How strong of a magnetic field do I need to get a 20kv @ 60ma beam around a 90° turn? / Do I need more information to find out?
The electrons go around the corner independently. They will need to travel 90° around a circular path. How much time do you have? What radius do you require? You will need to determine the dimension of the poles of your magnet. The poles will need to be big enough to enclose the electron beam during the turn, yet small enough to have a high field. The optimum solution may be to have several magnets along the path. That may explain why accelerators are usually circular. http://en.wikipedia.org/wiki/Lorentz_force http://en.wikipedia.org/wiki/Gyroradius
First you need to know the speed of the electrons. Applying a voltage to a free moving electron will impart kinetic energy to it. E = V * e = 20kV * 1.6*10^-19 = 3.2*10^-15 and 1/2 * m v^2 = E so v = (E*2/ m)^0.5 = 8.4*10^7 m/s Note that I didn't factor in relativity. I'll leave that for you to figure out. Now you can pick a radius of curvature that you would like, the centripetal force needed for that curvature, and the magnetic field needed to achieve that force from Lorentz's force law and the speed of the electron in your experiment.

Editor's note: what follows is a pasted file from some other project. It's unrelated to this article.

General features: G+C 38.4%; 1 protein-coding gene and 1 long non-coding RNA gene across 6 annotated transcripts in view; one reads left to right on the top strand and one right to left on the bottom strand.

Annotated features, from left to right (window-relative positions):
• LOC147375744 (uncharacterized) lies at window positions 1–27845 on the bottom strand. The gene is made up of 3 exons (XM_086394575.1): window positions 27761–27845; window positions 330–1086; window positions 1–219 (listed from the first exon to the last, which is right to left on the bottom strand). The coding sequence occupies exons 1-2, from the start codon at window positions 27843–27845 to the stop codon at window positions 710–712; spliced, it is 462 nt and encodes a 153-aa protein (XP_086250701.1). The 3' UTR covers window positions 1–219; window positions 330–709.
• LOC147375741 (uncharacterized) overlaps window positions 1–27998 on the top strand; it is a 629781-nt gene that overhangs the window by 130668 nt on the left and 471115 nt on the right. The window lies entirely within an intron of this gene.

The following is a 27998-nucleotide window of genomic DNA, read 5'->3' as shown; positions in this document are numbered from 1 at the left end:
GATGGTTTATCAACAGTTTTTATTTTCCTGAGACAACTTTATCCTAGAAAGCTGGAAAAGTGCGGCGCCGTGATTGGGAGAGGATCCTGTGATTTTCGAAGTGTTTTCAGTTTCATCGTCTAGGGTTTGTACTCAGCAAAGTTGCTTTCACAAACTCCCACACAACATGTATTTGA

Hey thanks you guys, and sorry if that sounded like I wanted you guys to do my homework. It really wasn't meant that way. Thanks for the equations. :) And Baluncore, I have as much time as it takes!